Members of the Drake football team aren't letting COVID-19 stop them from working out. Des Moines Register
The questions come up when Cade Gilbert and his teammates are working out in front of his house on 26th Street in Des Moines.
They'll sometimes be stopped by neighbors or people driving by who want to know why they're out in the sun pushing and pulling trucks down the street. Gilbert and his buddies are working so hard they usually only have enough energy to muster up two words: "Drake football."
“That’s our go-to answer,” Gilbert said. “It’s easy and normally we’re huffing and puffing from trying to do something.”
These Bulldogs, like so many athletes across the country, are finding creative and unorthodox ways to stay in shape after the coronavirus pandemic closed college campuses and athletic facilities everywhere.
“These guys are smarter than us,” said Ryan Martin, Drake’s strength and conditioning coach. “They’re coming up with ideas that we wouldn’t think of. It really does make you feel good that these guys are taking that to heart and really working at it.”
Few may be going to the level that these offensive linemen are. Gilbert shares the house with Dustin Anthony and Zack Clark. Chris Evans lives in a house behind them, while sophomore Andrew Grout also lives nearby.
The five don’t have a weight room at their disposal, so they have patched together random pieces for equipment.
They’ve walked around Des Moines picking up old, beat-up tires. They’ve used a shovel as a weight lifting bar. They have a kayak they lift. A friend also provided a long fireman’s rope they used to pull tires up a hill near the Iowa Capitol after it snowed recently. They’ve also used the rope to push and pull trucks they own.
Gilbert, Anthony, Clark and Evans are all fifth-year seniors and know their playing days are limited.
“This is our last hurrah," said Gilbert. "And we’re doing everything that we can in order to get ourselves ready for that August report date in camp. Not knowing what the future might hold for us but we’re trying to do everything that we can and more after that, just kind of trying to come up with crazy things that we’re pushing our bodies and in some cases, more of our mental state beyond what would be a normal workout.”
The group typically trains in the afternoon or early evening. Some of the workouts outside Gilbert's house near the Drake campus have caused neighbors to cheer them on. Gilbert said some even stopped to watch them compete in tug of war recently.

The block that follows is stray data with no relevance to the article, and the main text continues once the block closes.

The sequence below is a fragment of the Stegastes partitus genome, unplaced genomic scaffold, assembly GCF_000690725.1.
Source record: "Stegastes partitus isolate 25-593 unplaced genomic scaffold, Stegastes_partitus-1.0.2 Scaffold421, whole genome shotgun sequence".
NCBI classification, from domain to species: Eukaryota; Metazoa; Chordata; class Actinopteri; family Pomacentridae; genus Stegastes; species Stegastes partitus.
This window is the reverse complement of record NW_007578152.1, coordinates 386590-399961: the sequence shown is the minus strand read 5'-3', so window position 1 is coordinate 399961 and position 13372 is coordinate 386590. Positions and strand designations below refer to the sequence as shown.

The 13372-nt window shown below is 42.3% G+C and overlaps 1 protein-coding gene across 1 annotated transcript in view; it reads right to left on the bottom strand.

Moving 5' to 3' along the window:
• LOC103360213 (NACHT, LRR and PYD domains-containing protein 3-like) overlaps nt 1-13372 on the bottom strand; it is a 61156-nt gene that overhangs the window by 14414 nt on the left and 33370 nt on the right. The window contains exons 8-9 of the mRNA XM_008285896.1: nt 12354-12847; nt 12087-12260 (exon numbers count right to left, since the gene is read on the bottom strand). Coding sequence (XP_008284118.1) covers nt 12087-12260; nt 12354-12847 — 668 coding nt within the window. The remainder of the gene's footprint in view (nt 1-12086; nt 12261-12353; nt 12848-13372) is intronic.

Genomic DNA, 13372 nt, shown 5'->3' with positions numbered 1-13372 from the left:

And then there are the questions. Strangers asking if they are crazy and what's with the bizarre training equipment.
“And we say, ‘Drake football’ and they’re like, ‘Oh, that makes sense,'" said Gilbert. "Sometimes it's inspired conversation of like, ‘Oh, you guys should come out to the game in the fall,’ and stuff like that. It’s definitely been us doing what we need to, for football, but also a community outreach part where we’re getting Drake football in the heads of people who might not have thought of Drake football before this.”
They aren't the only ones thinking outside the box with their workouts.
Defensive back Alex Rogers, who lives in an apartment near Drake, created his own weight set. He made a 60- and 80-pound weight using bags of concrete mix he bought at Home Depot. He covered the bags with duct tape and added handles to perform different types of workouts.
Rodgers uses the makeshift weights to do cleans and squats in his living room. He'll sometimes toss extra weight in a backpack to do squats.
"They haven't exploded or anything," Rogers said. "The duct tape has kept them really nice. I can even drop them from the hip level and there's no dust flying around them or anything."
Rogers will sometimes go to a park near his apartment to do speed ladder drills. The setup isn't ideal, but it has become fun and a nice change of pace, he said.
"Knowing that I have teammates that are working just as hard is one thing that really allows me to even come up with the idea to make weights," Rogers said.
Martin said he's not surprised to see so many of the athletes coming up with their own ideas and inventions. Motivating them has never been an issue. That's why he thinks they come out of the pandemic bigger, faster and stronger.
"They're really getting after it," he said.
Tommy Birch covers Iowa State athletics and the Iowa Cubs. Reach him at email@example.com or 515-284-8468.